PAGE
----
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  1. #1
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    Default Sanders - random orbital vs orbital

    Here comes another newbie question (or several actually)...

    What's the difference between an orbital sander and a random orbital? Presumably, the random orbital has a different sort of movement, hence the "random". But is there a clear difference in the applications that each are suited to?

    Same question for 1/3 sheet and 1/4 sheet orbitals? Is it just a matter of 1/4 sheet being smaller & easier to handle?

    Which all leads to... If you had only one power sander, what type & size would it be?

    jonathan

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  3. #2
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    Quote Originally Posted by planetjag View Post
    What's the difference between an orbital sander and a random orbital?
    Orbital just vibrates or rotates in small continuous circles in one direction. Random orbital rotates in small continuous circles in one direction as well as the whole head of the sander rotating in a semi-random fashion. If you hold the Orbital sanders steady on a surface they can leave little circular swirls or marks. A random orbital is less liker to do this since it's orientation continually varies relative to the surface.

    Quote Originally Posted by planetjag View Post
    Presumably, the random orbital has a different sort of movement, hence the "random". But is there a clear difference in the applications that each are suited to?
    Random orbitals are normally circular in shape so cannot get into corners like a square or pointed sander like the B&D mouse can. Both are useful in their own way.

    Quote Originally Posted by planetjag View Post
    Same question for 1/3 sheet and 1/4 sheet orbitals? Is it just a matter of 1/4 sheet being smaller & easier to handle?
    Smaller sander for smaller work.

    Quote Originally Posted by planetjag View Post
    Which all leads to... If you had only one power sander, what type & size would it be?
    I like to get my things as smooth as possible with hand tools and then hand sand for finish. Random orbitals are very good for finishing big surfaces eg the 320 grit between coats sanding.

    I think you mean "finishing" rather than power sander? If I could only have one power sander I wouldn't be without my big Makita belt sander. They really are impressive tools. I use mine for all manner of things, including shaping wood and metal, apart from final finishing.

  4. #3
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    Quote Originally Posted by planetjag View Post
    Which all leads to... If you had only one power sander, what type & size would it be?

    jonathan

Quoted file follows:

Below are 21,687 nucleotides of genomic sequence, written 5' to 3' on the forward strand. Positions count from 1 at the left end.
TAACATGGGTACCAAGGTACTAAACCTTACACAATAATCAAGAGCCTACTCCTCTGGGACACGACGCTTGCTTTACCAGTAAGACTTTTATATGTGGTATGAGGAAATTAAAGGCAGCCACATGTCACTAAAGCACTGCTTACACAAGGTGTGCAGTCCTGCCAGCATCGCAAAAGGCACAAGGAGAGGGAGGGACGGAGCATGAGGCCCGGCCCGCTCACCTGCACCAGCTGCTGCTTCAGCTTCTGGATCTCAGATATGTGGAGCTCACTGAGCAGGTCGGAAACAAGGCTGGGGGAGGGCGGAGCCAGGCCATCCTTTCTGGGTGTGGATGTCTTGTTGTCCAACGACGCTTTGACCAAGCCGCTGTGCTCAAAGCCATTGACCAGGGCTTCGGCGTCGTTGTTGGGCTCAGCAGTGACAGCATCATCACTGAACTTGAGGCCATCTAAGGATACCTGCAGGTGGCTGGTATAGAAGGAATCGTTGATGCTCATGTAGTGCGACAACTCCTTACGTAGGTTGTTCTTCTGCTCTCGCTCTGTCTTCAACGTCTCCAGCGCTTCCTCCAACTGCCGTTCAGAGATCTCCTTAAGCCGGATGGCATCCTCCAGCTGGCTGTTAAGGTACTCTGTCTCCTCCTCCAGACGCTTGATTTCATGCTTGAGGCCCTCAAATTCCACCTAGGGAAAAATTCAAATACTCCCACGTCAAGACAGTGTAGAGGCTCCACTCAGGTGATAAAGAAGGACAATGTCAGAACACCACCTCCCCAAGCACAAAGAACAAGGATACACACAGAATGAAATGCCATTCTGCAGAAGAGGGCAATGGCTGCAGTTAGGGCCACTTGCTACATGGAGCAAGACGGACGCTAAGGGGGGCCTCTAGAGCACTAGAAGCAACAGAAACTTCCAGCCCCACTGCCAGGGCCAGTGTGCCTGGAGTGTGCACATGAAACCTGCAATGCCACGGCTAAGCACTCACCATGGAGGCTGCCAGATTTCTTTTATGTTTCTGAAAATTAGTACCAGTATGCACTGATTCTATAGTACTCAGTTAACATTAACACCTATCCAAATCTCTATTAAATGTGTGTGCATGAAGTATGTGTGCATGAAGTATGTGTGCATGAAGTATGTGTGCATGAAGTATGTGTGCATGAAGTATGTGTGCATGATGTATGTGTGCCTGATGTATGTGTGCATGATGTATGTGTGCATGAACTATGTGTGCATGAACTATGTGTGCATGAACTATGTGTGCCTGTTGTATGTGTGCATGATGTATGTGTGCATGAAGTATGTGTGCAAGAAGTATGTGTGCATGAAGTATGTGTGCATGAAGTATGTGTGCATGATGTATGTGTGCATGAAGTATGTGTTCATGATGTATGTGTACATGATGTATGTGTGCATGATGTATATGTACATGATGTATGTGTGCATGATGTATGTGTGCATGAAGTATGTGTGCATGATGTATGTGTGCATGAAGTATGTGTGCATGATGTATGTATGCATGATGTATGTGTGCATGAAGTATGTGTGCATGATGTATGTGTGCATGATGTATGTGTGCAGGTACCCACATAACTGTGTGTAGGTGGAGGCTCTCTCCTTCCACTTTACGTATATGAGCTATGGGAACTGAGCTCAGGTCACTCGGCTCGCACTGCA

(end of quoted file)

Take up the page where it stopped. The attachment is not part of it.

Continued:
You've already got a good explanation of the diffs, but if I could only own one I would decide based on the kinds of jobs I was likely to be doing. For bigger jobs, a dual-mode ROS would be my choice. If I made mostly small items, a smaller ROS with a short throw to give a nice finish quickly. Need to sand in corners a lot? A detail sander works well there, or a 1/4 sheet orbital. Odd shapes? A profile sander is the go. So like most things, it's horses for courses.

    At the end of the day, one sander can't really solve all your challenges. That's why I ended up with 4 or 5 different kinds.
    Cheers,

    Bob



  5. #4
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    Thanks for the responses, and BobL you're right, my final question should have read "what type of finishing sander". I can't see myself having much use for a belt sander at the moment and I have access to a loaner only 15 minutes drive away when I do need it. There's also a 1/3 sheet there too. Both Makita.

    Given a tight budget (which after some research pretty much rules out a ROS) and the presence of the Makitas I can borrow if I plan ahead, I might just get a 1/4 sheet or detail sander so that I've got something close to hand for the little jobs that don't warrant a 1/2 hour round trip.

    So the next question becomes ... as far as I can see there's not a whole heap of difference between a 1/4 sheet or a detail. The overall size of the pad is not greatly different. The detail gets into corners, but you're committed to buying the right shaped velcro sheets. I didn't think to check if the 1/4 sheet ones have clips to take regular sandpaper. As I'm writing this I have just realised that the 1/4 sheets might be more powerful too.

    This tool acquisition process just creates dilemma after dilemma!

    jonathan

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